On 2017/06/06 17:50, Dilip Kumar wrote: > On Tue, Jun 6, 2017 at 1:03 PM, amul sul <sula...@gmail.com> wrote: >> May I ask you, how you sure about 8 is an unfit value for t1 relation? >> And what if the value other than 8, for e.g. 7? > > Well, First I created t1 as a leaf relation like below, and I tested > insert into t1 with value 8 and it was violating the partition > constraint of t1, however, 7 was fine. > > create table t (a int) partition by hash(a); > create table t1 partition of t for values with (modulus 2, remainder 1); > > Later I dropped this t1 and created 2 level partition with the leaf as a > range. > > drop table t1; > create table t1 partition of t for values with (modulus 2, remainder > 1) partition by range(a); > create table t1_1 partition of t1 for values from (8) to (10); > > So now, I am sure that t1_1 can accept the value 8 and its parent t1 can't. > > So I think this can only happen in the case of partitioned by hash > that a value is legal for the child but illegal for the parent? Isn't > it a good idea that if a user is inserting in the top level relation > he should know for which partition exactly the constraint got > violated?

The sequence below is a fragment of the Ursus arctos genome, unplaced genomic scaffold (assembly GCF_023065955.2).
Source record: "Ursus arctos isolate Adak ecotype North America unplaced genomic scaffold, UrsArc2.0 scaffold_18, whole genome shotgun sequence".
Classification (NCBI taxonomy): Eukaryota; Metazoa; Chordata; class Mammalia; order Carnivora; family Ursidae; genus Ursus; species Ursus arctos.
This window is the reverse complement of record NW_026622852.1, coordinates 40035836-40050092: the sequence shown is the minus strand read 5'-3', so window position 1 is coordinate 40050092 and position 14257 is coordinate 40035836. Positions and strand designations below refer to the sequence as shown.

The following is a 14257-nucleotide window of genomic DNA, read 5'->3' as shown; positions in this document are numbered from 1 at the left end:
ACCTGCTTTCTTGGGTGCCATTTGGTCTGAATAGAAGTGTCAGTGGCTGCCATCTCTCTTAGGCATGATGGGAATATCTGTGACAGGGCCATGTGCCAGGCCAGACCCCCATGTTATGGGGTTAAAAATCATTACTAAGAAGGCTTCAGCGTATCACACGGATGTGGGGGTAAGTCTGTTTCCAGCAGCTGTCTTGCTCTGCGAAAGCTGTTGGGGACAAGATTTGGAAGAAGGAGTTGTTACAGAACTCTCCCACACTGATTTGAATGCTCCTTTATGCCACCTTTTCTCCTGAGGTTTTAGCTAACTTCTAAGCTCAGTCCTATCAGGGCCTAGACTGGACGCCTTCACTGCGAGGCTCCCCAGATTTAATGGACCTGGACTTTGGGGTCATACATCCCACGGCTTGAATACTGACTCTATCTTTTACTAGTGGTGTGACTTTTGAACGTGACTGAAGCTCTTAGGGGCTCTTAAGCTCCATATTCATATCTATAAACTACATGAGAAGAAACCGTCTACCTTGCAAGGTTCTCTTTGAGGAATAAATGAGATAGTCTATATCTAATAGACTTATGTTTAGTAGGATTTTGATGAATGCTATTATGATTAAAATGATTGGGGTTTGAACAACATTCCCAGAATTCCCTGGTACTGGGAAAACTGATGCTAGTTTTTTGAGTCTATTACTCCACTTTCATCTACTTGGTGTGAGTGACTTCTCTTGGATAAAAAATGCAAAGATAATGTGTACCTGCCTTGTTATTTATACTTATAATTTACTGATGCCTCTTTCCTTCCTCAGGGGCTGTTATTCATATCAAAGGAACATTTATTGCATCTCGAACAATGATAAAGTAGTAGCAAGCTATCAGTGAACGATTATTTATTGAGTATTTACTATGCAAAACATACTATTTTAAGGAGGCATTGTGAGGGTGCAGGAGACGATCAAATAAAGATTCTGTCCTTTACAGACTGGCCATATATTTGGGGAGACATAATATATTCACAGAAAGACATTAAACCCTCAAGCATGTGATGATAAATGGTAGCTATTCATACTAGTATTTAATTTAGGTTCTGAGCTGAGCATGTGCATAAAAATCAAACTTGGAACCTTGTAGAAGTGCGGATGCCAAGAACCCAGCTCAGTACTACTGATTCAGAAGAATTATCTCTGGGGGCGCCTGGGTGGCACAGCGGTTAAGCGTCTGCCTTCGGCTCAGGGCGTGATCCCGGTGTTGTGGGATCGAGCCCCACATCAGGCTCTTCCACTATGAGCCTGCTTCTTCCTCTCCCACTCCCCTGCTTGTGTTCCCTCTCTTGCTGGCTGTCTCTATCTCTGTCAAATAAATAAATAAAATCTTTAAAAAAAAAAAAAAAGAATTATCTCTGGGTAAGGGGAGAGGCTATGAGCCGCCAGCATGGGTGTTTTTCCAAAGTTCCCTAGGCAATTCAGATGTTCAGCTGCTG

It's how the original partitioning code around ExecInsert/CopyFrom works, not something that only affects hash partitioning. So, I think that Amul's patch is fine and if we want to change something here, it should be done by an independent patch. See the explanation below: If we insert into a partition directly, we must check its partition constraint. If the partition happens to be itself a partitioned table, the constraint will be checked *after* tuple-routing and ExecConstraints() is passed the leaf partition's ResultRelInfo, so if an error occurs there we will use the leaf partition's name in the message. Since we combine the leaf partition's own constraint with all of the ancestors' into a single expression that is passed to ExecCheck(), it is hard to say exactly which ancestor's constraint is violated. However, if the partition constraint of some intervening ancestor had been violated, we wouldn't be in ExecConstraints() at all; tuple-routing itself would have failed. So it seems that we need worry (if at all) only about partition constraints of the table mentioned in the insert statement. Consider an example using the partition hierarchy: root (a int, b char, c int) partition by range (a) -> level1 from (1) to (10) partition by list (b) -> level2 in ('a') parition by range (c) -> leaf from (1) to (10) Inserting (1, 'b', 1) into level1 will fail, because tuple can't be routed at level1 (no partition defined for b = 'b'). Inserting (1, 'a', 10) into level1 will fail, because tuple can't be routed at level2 (no partition defined for c >= 10). Inserting (10, 'a', 1) into level1 will fail, because, although it was able to get through level1 and level2 into leaf, a = 10 falls out of level1's defined range. We don't check that 1 <= a < 10 before starting the tuple-routing. I wonder if we should... Since we don't allow BR triggers on partitioned tables, there should not be any harm in doing it just before calling ExecFindPartition(). Perhaps, topic for a new thread. Thanks, Amit -- Sent via pgsql-hackers mailing list (email@example.com) To make changes to your subscription: http://www.postgresql.org/mailpref/pgsql-hackers